Purpose: Falls are a major problem and cause poor quality of life and reduced life expectancy in people affected by Parkinson's disease (PD). The timed up-and-go (TUG) test is the most popular test of walking ability in patients with PD. However, it carries a risk of falls because patients are told to walk as quickly as possible. The purpose of this study was to characterise issues of safety and reproducibility arising in TUG tests. Methods: Our population was 7 hospitalised patients (4 men, 3 women) with PD and 1 healthy control. We used video capture, Motion Analyser software, and an innovative Yorisoi (snuggling nursing robot) robot. Results: We found the same movements when patients walked in time to a verbal rhythm provided by the physiotherapist and when they used the robot in walking. The TUG times were longest when the therapist provided no intervention. The typical PD patient experienced freezing of gait when rounding the reflective cone marker in the TUG test, and after turning, experienced gait festination. The patient thus encountered difficulty in using the reflective marker. Moreover, because of the characteristic PD shuffling gait, the patient’s steps were difficult to count automatically. After the turn, the patient's body leaned heavily; however, if the physiotherapist or the robot applied a light force in the direction of the positive axis, it was possible to prevent a fall. Conclusions: When applied to patients with PD, the TUG test requires modifications for safety and more accurate step counting to improve reproducibility.IMPLICATIONS FOR REHABILITATION The presence of a sense of security with the attendant or the robot is related to walking speed. The TUG test must be reproducible in patients with PD, regardless of whether there is a rhythm or an attendant, and must be able to count the steps in a shuffling gait. The TUG test must consider safety in patients with PD, because it is easier to fall after a turn and when sitting on a chair, and it is instructed to be in hurry walk. After making a turn, a patient's body may lean heavily; however, if a physiotherapist or a Yorisoi (snuggling nursing robot) robot applies a light force in the direction of the positive axis, it is possible to prevent a fall. Assertive technology, such as the Yorisoi robot, may be used to improve the safety TUG test in patients with PD.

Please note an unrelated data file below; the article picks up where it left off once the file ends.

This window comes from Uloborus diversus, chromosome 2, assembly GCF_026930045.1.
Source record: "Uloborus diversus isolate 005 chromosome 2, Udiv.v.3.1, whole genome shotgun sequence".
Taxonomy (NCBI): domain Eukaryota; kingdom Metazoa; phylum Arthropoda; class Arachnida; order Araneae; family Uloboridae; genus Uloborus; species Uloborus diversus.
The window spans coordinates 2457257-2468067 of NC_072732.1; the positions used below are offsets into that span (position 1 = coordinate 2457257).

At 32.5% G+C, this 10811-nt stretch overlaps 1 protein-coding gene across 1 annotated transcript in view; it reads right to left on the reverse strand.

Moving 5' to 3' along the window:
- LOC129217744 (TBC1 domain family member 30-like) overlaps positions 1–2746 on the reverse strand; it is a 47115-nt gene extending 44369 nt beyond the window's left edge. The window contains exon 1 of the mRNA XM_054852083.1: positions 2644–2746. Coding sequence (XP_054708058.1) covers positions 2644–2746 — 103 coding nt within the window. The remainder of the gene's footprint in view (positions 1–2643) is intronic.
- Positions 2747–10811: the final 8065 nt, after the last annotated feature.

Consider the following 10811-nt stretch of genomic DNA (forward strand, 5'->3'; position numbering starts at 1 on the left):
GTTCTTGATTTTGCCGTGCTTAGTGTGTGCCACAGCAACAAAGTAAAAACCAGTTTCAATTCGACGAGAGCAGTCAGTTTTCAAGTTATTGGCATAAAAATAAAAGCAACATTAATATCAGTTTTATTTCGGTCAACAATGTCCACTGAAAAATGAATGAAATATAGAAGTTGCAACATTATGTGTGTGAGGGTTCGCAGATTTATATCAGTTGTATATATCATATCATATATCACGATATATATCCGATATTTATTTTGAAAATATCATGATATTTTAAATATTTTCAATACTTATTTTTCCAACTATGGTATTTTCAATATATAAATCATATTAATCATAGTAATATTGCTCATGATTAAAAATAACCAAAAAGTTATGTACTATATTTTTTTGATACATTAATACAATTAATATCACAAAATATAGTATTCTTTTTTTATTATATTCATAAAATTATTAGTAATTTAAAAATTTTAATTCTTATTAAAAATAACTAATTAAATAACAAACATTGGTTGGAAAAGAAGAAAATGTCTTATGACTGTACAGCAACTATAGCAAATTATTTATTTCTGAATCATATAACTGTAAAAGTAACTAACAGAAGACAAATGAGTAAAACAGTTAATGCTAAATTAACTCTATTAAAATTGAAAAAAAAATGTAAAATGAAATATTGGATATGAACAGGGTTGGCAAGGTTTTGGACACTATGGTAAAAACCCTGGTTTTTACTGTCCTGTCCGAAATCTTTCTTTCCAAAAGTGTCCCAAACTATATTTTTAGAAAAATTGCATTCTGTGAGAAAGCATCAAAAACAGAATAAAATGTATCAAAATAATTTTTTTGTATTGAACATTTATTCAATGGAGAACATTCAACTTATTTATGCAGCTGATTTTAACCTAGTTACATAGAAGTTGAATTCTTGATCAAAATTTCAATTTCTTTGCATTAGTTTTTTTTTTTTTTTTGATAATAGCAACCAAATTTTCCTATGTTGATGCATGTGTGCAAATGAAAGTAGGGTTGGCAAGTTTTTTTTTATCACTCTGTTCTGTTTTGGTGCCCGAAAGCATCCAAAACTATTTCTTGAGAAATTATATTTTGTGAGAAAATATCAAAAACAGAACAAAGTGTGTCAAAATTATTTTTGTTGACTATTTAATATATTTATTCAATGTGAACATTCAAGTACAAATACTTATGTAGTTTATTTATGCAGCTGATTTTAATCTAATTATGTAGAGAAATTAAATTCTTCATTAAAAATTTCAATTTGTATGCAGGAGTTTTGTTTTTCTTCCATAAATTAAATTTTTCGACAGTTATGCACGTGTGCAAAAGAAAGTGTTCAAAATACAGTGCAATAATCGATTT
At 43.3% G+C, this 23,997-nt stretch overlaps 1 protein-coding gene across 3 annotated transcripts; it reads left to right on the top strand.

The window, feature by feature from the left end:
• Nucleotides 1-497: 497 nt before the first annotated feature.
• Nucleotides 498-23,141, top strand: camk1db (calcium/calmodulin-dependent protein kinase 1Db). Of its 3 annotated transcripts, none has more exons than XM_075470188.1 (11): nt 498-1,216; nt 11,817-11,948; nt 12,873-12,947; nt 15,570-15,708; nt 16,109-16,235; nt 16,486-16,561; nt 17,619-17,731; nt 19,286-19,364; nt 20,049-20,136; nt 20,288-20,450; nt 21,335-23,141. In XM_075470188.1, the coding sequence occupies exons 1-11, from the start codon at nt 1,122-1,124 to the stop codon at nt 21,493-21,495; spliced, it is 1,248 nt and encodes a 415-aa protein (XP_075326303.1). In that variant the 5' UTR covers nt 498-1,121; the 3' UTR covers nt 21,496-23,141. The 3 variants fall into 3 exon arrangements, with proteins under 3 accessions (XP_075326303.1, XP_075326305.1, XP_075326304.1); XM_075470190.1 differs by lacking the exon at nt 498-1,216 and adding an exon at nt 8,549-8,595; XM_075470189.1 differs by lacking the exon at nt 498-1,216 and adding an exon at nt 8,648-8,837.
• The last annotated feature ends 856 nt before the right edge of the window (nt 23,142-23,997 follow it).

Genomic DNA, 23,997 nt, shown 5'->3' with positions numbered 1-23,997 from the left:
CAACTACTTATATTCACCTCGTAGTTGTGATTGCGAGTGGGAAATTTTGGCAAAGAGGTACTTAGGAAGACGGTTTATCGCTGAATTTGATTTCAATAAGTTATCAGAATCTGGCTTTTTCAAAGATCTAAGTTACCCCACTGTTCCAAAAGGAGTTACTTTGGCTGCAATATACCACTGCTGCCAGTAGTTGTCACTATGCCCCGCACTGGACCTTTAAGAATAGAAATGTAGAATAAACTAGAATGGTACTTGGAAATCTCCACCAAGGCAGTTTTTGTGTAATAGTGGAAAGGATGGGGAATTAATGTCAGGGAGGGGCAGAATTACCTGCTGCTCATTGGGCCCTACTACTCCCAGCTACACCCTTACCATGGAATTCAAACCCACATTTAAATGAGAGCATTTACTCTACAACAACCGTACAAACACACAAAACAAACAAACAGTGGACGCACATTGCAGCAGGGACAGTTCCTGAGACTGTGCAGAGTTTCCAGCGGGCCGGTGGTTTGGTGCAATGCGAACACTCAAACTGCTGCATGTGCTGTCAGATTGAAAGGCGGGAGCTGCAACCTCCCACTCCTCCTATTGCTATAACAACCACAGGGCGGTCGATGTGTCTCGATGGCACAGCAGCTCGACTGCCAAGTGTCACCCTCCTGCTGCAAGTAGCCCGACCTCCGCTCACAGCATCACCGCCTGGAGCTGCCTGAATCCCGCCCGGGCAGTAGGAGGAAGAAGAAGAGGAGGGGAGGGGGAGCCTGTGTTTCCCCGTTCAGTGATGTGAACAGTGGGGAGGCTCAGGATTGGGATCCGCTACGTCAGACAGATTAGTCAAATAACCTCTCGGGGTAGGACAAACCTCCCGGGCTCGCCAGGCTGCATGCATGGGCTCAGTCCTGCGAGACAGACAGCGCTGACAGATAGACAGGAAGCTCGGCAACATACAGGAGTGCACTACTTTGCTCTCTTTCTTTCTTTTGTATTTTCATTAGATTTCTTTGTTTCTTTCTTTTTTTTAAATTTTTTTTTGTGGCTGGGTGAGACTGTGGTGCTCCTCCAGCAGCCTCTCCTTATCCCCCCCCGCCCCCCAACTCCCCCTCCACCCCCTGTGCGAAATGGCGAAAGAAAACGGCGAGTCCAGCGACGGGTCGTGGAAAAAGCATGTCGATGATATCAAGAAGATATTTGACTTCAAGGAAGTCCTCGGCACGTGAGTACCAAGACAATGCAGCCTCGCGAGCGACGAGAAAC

|ジャーナル||Disability and Rehabilitation: Assistive Technology|
|出版ステータス||Published - 2022|
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